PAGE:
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## Continued Fractions and Chaos ~~~~~~ Robert M. Corless

This method is likely worse than nearly any other in existence, since it does not converge to the correct value in any particular fixed-precision system, since all orbits are ultimately periodic, and the Lyapunov exponent of a periodic orbit is the logarithm of an algebraic number, which can't be unless is a special algebraic number, namely the P-th root (for some integer P) of a quadratic irrational.

Yet this qualifies as a genuine method, since in principle you could implement higher and higher precision floating-point systems and achieve the desired accuracy by longer and longer runs with this high-precision arithmetic. Of course this is impractical, perhaps even ridiculous. There is also the problem of choosing ``good'' initial points---if we are lucky, the first initial point we choose for whatever floating-point system we have will do the trick---but there is no guarantee, and indeed the Lyapunov exponent may converge to something totally different (or worse, something only slightly different).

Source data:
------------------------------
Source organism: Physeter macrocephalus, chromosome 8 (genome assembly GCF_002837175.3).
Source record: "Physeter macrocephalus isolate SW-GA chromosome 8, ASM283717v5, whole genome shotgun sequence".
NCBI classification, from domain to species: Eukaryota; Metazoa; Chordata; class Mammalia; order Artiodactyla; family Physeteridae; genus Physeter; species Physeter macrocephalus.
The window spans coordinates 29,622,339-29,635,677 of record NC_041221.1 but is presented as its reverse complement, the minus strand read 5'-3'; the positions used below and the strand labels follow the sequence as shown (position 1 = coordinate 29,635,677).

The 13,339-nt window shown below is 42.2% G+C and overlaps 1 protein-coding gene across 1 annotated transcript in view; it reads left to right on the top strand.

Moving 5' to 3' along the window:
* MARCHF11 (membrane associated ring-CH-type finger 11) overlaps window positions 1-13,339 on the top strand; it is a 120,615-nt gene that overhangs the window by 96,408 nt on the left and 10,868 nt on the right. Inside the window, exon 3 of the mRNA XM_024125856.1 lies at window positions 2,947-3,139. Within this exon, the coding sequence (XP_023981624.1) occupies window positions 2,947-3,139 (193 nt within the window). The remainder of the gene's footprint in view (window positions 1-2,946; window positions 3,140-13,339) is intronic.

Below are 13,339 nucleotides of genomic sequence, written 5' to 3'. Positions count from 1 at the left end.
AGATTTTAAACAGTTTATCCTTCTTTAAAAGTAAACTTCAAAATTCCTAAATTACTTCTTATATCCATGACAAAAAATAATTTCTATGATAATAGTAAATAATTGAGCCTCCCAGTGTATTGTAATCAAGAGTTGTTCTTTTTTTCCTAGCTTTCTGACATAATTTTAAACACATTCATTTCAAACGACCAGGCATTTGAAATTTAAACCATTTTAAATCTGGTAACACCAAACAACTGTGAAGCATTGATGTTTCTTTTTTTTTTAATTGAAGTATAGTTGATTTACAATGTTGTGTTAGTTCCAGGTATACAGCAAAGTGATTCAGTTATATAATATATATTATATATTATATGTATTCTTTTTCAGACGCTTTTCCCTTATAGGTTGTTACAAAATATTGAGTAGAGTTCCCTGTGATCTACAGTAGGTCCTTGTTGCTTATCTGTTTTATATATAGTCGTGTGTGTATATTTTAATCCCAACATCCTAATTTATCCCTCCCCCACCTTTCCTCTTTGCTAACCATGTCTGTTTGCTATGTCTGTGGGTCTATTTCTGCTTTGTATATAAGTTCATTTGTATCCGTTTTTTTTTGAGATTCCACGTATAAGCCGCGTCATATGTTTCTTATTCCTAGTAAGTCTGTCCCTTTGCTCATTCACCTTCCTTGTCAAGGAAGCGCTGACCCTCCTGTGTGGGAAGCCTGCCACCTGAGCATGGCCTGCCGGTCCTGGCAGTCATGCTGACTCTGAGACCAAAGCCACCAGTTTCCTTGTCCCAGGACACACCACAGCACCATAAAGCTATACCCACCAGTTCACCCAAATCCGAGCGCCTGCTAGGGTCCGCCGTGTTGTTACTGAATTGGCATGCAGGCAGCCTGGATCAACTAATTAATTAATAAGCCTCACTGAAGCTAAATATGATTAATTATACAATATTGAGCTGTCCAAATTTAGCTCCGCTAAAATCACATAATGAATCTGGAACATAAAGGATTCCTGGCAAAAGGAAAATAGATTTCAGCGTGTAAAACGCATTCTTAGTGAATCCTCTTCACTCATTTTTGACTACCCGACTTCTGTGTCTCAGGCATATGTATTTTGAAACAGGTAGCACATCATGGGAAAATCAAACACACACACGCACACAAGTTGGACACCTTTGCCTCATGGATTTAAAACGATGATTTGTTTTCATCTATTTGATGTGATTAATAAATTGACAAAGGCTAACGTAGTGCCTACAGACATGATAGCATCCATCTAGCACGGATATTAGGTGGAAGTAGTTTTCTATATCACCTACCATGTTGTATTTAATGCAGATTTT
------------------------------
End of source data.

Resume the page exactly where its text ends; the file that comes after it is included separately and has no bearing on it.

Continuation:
This method is clearly related to the Monte Carlo methods [23], with the roundoff error associated with the floating-point arithmetic playing the part of the random number generator required.

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